The #1 Exercise For Building Athletic Power

I grew up watching Naim Süleymanoğlu or “the Pocket Hercules“.

What is Athletic Power?

Power is speed x weight. Or speed x force. The faster you can push a heavy weight, the more powerful you are. Technically.

In sports, it’s a little different than simply pushing a lot of weight. There aren’t many sports where a one rep max is all that you need. Instead, you need have this speed x force for an hour or more. In boxing, if you walk into the ring expecting to throw one punch and knock the guy out, odds are you’re going to gas out early and end up on your ass in a matter of minutes.

In sports we need power that runs throughout our body from our toes to our finger tips and we need this power to last for a long time. The same could be said for the real world. When do you need one single burst of power?

Transfer of Weight

In every sport, power comes from an efficient transfer of weight. In boxing, from the back foot to the front foot, but also from your legs, to your hips, to your shoulders, ending with your fists hitting your opponent. In golf, that transfer of weight is very similar, from your back foot to front foot, but also from feet, to hips, to shoulders.

The more effective we can get at transferring weight, the more powerful we’re going to be. It isn’t just force in a single motion, but how we can use all of the power in our body to effectively hit our target.


By building a solid base, and by being able to generate power from a low, steady, and strong stance, we also improve our power and our ability to perform powerful movements. Being able to explode from a standstill is a must in any sport.

The exercise I’m about to show you, and explain, helps us with this. The goal of the exercise is to eventually lift the weight above our head. But there’s a proper way to do this, and an improper way to do this. The proper way will help you build athletic power, the improper way can lead to injury, and massive traps with no real power improvements.

The exercise that will help you accomplish all of the above:

the clean and press

There is no be all end all way of training. Nor is there one be all end all exercise, but the clean and press is an awesome full-body exercise that begins and ends with explosive movements. The exercise is often left out of many programs due to the risk of injury if done improperly, and it makes sense to do so.

However, below I’ll give you some helpful tips that’ll help you perform a proper clean and press, following it up with a free challenge workout with another visual explanation of proper clean form at the end.

1. The lower body is the focus, not the upper body.

When many of us first start doing the clean and press, we place the most stress on our upper body in the initial “pull” of the lift, and then again in the finishing push. This is incorrect. Our lower body should be the main focus for this exercise. This is where the power and explosiveness comes from in sports, and also where it comes from in the clean and press.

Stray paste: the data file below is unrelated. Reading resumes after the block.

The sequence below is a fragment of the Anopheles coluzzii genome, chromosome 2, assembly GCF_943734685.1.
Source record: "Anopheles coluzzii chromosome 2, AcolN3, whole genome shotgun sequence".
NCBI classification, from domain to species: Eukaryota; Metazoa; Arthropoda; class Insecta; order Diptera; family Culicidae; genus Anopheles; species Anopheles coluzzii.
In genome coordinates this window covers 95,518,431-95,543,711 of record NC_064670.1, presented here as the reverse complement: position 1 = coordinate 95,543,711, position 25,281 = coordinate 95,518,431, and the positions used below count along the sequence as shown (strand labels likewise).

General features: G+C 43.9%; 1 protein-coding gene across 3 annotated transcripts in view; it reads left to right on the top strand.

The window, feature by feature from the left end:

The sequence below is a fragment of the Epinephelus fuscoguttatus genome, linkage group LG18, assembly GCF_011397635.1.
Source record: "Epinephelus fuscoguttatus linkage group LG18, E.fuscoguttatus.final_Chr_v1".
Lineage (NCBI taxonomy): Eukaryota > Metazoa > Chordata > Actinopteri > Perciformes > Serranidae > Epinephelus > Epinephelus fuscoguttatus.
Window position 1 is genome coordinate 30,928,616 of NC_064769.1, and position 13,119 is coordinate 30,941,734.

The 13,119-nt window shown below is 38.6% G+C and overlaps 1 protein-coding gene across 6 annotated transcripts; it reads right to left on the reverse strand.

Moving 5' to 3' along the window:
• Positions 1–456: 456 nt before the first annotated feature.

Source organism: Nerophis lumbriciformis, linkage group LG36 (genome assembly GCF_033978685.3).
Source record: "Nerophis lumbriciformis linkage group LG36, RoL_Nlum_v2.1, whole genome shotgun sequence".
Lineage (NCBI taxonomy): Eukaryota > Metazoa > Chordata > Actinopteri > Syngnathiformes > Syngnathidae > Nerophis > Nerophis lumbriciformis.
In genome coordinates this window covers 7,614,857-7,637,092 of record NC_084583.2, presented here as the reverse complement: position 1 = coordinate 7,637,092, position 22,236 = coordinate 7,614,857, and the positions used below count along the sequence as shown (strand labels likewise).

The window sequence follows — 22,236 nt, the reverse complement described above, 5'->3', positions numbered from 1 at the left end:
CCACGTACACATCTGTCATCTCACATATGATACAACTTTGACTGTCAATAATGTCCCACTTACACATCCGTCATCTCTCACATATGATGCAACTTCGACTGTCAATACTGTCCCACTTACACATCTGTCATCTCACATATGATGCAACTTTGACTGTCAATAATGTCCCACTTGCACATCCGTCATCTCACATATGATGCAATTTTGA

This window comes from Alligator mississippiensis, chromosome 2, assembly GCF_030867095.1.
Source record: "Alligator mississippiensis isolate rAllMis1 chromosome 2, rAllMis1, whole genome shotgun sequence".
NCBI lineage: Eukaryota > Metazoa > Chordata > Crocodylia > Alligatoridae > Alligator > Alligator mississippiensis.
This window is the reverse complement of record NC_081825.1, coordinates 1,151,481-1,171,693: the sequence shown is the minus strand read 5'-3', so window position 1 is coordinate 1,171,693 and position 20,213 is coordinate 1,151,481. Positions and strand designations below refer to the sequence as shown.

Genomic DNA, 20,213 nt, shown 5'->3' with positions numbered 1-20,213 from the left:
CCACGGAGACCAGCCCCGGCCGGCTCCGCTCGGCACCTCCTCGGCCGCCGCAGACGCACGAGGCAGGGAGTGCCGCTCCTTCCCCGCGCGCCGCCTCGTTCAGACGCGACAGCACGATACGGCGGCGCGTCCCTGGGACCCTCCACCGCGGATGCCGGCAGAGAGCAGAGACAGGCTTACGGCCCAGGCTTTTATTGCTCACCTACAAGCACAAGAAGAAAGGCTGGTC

The lift begins in a low deadlift stance. The lift should be initiated with your legs and hips, not your traps and arms. Once cleaned, the press should be initiated with your legs and hips as well, with your arms following in the sequence.

We can lift a hell of a lot more with our legs than we can with our arms. So explode with your lower body like you’re jumping out of the building, just remember to bring the weight with you.

2. It’s more about quickness than strength.

If you get a chance to see some of the top Olympic lifters in the world perform – whether it’s on TV or live – pay attention to the speed they have in each lift. They explode with their legs at the beginning of the lift, then get right underneath it as quick as possible.

If you try to “muscle” the weight, you’re not benefitting your body as much as you’d think. This exercise is more about explosion than it is about simply lifting a weight above your head.

3. So why is it the best exercise again?

Have a look at the workout below. Actually. Do the workout below. When you get to the cleans part, tell me how it feels around rep 15, or even 10. Cleans are a full body exercise, they’re awesome for building athletic power because they help us explode from a low center of gravity, but if you up the reps they’ve also pretty killer on the ol’ lungs.

Doing the clean an press at higher reps counts is a great way to improve your power for the later rounds or period, or quarter, when you’re going to need it most. So give them a try.

First, have a look at the video below where I explain how to do them a bit better. Start off with a lighter weight then continue progressing.


The Workout

Choose your weights (95 lbs, 135 lbs, or 185 lbs on the bar).

Workout Sequence:

Deadlift — 50 reps
Inclined bench press — 50 reps
Yates Row — 50 reps
Clean + Press — 30 reps
Bench Squat — 50 reps
Floor wipers — 50 reps
Clap push-ups — 50 reps
Chin-ups – 50 reps

Tell us how you do. I’ll post my time’s on here as well.